Emotions play an important role in our life. They are “additional units of energy that suddenly become available for a purpose.” When emotions are repressed, stress and negative energy builds up, causing a harmful environment. A learning environment should encourage every participant to express their emotions before they turn into something negative. Expressed emotions can transform into good energy.


Children are always aware of what others are doing, and they replicate these behaviors. “Children don’t learn what you say; they learn what you do.” If you are constantly challenging yourself, improving skills and continuing to explore different branches of knowledge, children will look up to you and imitate your habits maintaining their individuality or essence.

If one fosters an environment that respects and takes the pillars mentioned above seriously, children will most likely build the skills that will enable them to create and pursue whatever thrives within them. Contreras builds up to the idea that the natural source of self-esteem is creation, because one appreciates oneself when one works. When you create something, you feel proud.

In regular schools, uniformity is seen as good and diversity as wrong. How are we supposed to unleash the next generation of innovators if we are creating homogenized individuals? If you analyze it, everyone is learning the exact same skills. How is anyone supposed to find the cure to cancer if he is receiving the same learning experience that everyone else? How are we creating an environment in where the students feel good to fail? We are freezing individuals, and it is only until they discover their internal drive (outside of school) that they will start learning and unfreeze their minds.

The alternative system of education celebrates failure as a crucial step for learning to happen. Without error there is no improvement. “The universal method of learning is ‘trial and error’, not ‘trial and success’ for a reason.” With this method, children are allowed to learn from the consequences of the decisions they make. Their own experience is their immediate source of feedback. However, in this environment feedback from peers and tutors is also nurtured.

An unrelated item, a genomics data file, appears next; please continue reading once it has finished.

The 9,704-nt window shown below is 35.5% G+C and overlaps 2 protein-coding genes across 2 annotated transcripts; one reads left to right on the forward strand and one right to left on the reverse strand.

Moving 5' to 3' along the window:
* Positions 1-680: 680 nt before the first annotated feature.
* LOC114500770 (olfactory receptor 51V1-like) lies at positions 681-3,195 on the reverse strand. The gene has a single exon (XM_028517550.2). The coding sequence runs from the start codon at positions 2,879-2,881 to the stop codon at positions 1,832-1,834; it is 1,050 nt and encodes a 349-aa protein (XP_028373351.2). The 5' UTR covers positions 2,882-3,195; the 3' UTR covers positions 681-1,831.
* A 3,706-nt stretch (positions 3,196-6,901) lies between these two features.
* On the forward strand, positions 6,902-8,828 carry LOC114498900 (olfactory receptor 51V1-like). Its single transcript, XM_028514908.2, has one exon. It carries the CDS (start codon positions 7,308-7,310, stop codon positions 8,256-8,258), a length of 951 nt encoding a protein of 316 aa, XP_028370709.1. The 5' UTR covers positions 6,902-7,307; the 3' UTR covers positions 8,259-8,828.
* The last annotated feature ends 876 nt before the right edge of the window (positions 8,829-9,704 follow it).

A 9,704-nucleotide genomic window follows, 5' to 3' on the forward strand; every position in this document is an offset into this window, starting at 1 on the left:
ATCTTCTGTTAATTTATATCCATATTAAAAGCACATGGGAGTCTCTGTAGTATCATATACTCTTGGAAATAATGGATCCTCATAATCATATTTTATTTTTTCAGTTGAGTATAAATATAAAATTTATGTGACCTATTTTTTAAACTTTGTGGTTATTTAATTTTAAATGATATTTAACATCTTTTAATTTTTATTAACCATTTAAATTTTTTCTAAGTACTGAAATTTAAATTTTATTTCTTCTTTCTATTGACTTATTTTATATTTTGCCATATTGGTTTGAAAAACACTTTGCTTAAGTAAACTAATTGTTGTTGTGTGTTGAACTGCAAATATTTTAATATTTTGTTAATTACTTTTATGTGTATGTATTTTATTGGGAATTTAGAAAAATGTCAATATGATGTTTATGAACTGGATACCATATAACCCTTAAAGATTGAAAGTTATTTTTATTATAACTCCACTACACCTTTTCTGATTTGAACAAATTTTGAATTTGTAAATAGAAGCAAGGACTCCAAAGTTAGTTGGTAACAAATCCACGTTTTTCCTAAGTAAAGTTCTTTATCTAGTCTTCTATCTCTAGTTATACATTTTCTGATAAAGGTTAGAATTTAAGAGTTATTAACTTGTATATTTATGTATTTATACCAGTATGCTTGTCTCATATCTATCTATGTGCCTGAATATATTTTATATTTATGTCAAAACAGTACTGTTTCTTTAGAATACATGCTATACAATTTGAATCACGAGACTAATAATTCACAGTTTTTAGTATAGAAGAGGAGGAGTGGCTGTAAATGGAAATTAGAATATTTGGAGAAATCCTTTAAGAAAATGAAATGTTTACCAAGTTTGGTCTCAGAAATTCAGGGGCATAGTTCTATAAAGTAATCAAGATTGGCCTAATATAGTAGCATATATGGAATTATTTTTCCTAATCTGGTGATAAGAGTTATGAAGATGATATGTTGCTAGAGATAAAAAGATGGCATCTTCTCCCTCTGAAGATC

School prepares us for a static and passive world. However, “there is one thing about the future we do know with absolute certainty: there will be change. And with change there will be new knowledge, new problems, and new capabilities. So, basically, what we need to practice is being prepared for change.” Inspiring individuals to pursue their own projects and be able to cope with change will create the next steps of progress for humanity.

Accepting and celebrating diversity leads us to understand that there is no such thing as universal passion and that there is no “one-size fits all” method in education. Contreras proposes to industrialize learning through technology by creating learning environments and a new learning system. He uses technology as a means to make learning available to everyone without depending on a human being to explore knowledge. It reminds me of Sugata Mitra’s “Hole in the Wall” experiment, which started with a computer and the curiosity of children. It is impressive to hear the testimonials and witness their learning journey, and how much the children grew in so little time.

The learning system, as described by him, “must pose countless opportunities for children to think, to decide, to judge, to create, to be productive, to be of service of others by trading their creations, creations which solve real problems for real people, and to learn for themselves if they can make a living with the ideas they turned into accomplished creations. And when they can’t t, the learning system must make it easy for them to close that door and find many other doors to explore their potential. The learning system must show them the way to be successful by being themselves.”

Imagine a world that pursues the learning system described above. Imagine all the possibilities we could explore with each individual pursuing their own passions and immersing completely into them to achieve something of value. Imagine all the solutions we could find if every mind dived into a specific question to get an answer. Imagine all the Newtons, Einsteins, and Jobs we could unleash just by changing the way we deal with learning today. It is certain that traditional education freezes the minds and crushes the insatiable spirits of our youth. Let’s unleash the individual and collaborative potentials by changing the dogmatic way of teaching and educating. It is all about setting young minds free by giving them back their autonomy to chase their own passions, interests, and dreams.

Like what you read? Give Isabel Moino a round of applause.

From a quick cheer to a standing ovation, clap to show how much you enjoyed this story.